I was listening to a talk about the notions of the Judgment, or the age to come, and its impact on the outlook of Christians, particularly in the early Church. This of course is a huge topic and one can find opinions and discussions and outlooks that vary widely all over the place. Particularly now, I think, as the world has become a much smaller place, with various types of threats that may impact the world as a global problem, we now have an angle or perspective that causes many to think about what this means. But the image or idea of Judgment or of an age to come in which wrongs are righted, and a different spiritual life comes to the world, has always been an idea central to the Church and the Christian perspective. It is a frightening idea to many, and of course we know that rather than follow Jesus' words, all too often human beings have assumed the role of Judge. But despite the dangers of failing to follow Christ's teachings on this subject, I think it's important to keep the role and power of Judgment in mind.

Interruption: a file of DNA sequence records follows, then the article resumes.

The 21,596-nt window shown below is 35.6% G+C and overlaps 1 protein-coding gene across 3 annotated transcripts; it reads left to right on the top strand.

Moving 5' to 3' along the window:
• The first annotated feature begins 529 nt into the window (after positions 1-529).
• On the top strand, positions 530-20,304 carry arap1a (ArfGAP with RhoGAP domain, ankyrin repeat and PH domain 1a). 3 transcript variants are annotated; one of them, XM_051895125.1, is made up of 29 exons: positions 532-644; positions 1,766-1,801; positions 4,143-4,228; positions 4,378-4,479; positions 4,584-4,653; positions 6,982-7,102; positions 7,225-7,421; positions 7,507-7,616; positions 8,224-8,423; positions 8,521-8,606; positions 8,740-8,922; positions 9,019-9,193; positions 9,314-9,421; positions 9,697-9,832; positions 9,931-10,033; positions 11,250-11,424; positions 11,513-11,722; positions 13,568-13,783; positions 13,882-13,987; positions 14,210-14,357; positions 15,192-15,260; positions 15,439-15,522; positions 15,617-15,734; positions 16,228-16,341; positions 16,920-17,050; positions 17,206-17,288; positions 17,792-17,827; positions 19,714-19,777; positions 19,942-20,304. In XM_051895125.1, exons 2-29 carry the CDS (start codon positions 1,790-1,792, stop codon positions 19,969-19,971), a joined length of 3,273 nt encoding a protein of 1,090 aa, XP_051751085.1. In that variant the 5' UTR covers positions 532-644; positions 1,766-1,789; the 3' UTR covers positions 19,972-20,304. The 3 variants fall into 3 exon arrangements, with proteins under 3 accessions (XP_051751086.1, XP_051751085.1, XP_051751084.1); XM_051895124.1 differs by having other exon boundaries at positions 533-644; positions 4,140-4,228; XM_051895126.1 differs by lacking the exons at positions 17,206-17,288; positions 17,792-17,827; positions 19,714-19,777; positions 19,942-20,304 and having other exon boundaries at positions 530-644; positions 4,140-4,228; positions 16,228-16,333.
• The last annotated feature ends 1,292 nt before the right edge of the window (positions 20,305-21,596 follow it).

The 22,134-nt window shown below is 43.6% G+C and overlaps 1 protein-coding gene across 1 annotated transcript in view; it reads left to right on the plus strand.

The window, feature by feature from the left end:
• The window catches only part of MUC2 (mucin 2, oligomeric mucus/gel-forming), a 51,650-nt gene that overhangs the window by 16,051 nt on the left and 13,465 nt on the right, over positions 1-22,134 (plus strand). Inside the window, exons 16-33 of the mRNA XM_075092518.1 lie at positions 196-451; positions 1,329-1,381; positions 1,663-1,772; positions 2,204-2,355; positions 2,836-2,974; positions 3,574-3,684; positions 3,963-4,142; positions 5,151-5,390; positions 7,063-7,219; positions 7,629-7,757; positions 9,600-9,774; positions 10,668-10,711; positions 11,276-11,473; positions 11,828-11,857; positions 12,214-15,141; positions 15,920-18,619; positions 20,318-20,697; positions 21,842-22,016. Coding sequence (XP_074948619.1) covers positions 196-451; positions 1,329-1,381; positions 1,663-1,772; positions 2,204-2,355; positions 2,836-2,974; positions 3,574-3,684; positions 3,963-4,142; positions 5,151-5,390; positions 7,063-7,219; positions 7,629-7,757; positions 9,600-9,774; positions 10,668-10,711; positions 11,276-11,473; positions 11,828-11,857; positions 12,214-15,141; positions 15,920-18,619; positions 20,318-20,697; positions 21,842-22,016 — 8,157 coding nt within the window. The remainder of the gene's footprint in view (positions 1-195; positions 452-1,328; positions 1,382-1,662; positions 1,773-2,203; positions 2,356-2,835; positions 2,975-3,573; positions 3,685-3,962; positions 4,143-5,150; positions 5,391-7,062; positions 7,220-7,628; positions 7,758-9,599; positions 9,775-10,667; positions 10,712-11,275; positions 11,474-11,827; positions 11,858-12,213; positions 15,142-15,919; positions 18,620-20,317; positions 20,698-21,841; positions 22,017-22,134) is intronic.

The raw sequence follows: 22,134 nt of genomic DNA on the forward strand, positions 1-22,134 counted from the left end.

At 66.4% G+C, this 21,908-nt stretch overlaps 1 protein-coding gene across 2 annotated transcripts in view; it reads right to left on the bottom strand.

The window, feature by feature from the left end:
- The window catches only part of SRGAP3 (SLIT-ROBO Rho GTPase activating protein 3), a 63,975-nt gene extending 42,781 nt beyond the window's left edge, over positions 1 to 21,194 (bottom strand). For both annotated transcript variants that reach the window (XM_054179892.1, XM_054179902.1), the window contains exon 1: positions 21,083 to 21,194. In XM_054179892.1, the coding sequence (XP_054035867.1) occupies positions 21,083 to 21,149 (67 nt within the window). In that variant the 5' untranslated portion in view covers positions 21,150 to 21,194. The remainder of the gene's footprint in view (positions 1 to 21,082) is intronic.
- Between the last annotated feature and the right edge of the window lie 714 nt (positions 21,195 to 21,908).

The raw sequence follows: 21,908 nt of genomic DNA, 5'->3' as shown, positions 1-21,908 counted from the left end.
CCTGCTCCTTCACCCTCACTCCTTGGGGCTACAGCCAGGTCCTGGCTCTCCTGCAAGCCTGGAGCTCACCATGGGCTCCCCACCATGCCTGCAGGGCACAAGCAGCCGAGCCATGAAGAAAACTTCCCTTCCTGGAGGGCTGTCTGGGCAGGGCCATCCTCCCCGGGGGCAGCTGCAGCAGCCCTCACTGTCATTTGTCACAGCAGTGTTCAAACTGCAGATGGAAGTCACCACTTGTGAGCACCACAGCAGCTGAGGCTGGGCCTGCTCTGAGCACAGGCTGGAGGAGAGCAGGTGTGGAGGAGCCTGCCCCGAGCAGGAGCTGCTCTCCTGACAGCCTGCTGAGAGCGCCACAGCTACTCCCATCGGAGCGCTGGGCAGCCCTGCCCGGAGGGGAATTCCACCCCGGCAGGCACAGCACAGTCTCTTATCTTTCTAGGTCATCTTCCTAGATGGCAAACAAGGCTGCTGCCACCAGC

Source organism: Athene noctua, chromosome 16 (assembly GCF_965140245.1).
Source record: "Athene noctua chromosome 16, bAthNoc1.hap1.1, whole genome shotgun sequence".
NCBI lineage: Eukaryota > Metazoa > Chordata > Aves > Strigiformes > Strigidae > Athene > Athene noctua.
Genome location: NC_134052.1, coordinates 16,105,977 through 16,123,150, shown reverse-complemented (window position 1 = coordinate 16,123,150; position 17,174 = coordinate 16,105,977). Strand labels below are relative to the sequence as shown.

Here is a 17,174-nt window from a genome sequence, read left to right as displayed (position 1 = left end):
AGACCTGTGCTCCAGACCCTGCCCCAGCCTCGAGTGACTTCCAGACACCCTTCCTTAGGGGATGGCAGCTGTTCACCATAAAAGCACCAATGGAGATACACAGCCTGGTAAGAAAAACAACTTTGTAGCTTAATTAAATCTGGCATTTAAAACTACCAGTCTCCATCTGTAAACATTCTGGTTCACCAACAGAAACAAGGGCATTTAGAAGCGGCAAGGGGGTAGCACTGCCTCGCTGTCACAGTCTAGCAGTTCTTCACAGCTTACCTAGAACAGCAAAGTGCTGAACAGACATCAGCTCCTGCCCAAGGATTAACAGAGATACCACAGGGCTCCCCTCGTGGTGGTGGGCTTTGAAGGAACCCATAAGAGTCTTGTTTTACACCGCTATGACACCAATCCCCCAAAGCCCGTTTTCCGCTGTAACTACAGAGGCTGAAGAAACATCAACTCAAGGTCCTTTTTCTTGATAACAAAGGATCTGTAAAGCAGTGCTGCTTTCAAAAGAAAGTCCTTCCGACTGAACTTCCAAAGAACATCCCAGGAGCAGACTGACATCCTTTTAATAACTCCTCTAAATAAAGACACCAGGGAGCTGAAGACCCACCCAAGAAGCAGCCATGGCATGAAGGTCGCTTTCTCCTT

Early in Christian history, an orientation toward this understanding created an important focus. Life is not merely about the here and now: we also have a future to consider and to look forward to when we make decisions now. Judgment is not merely a substitute for the parental authority of childhood, as some would dismiss it. It is, on the contrary, about a kind of Reality and a set of values that may differ extraordinarily from those we encounter in our day to day concerns and cares -- so much so that notions about Judgment and Its Reality may completely oppose the way we live our day to day lives. A God, as represented by Christ and so many of the prophets and saints both before and after him, that teaches us about the importance of taking care of one another, and the supremacy of love as the most potent force in the universe, is completely the opposite of the idols we may worship which proclaim by their values that all that counts is our image before others, the things we collect that add attraction to ourselves, how we "Lord it over others" (a direct contradiction to biblical teaching), how many achievements we can count that belong to us as material or tangible possessions (as opposed to the things that moth and rust can consume). I hope I needn't comment as well about the violence done in the name of all of this way of thinking and its opposition to the teachings of Jesus. But clearly, if we juxtapose the things we are taught to do to "be somebody" in the world and the ways of thinking it produces, with notions of God's will that we are taught especially through Jesus' life, then we have an entirely different picture of what the consciousness and awareness of Judgment should produce in us. This is not at all about self-righteousness but about awareness, consciousness, of a force of spiritual reality - this kingdom - that demands of us an awareness of what we do and how it impacts ourselves, and the world, and the spiritual kingdom Jesus is trying to build up through his life and his ministry in these gospels. The notion of Judgment should, rather than causing us to be considered as judges of others, make us aware of just how much effort we are to put into understanding what it is to live a life of love and integrity in that love and in those teachings we read about in this gospel. It is an awareness, not just of the worldly, but of something beyond the world that adds to our sense of perspective on how we treat others and relate to the world as caretakers - rather than merely as competitors and consumers.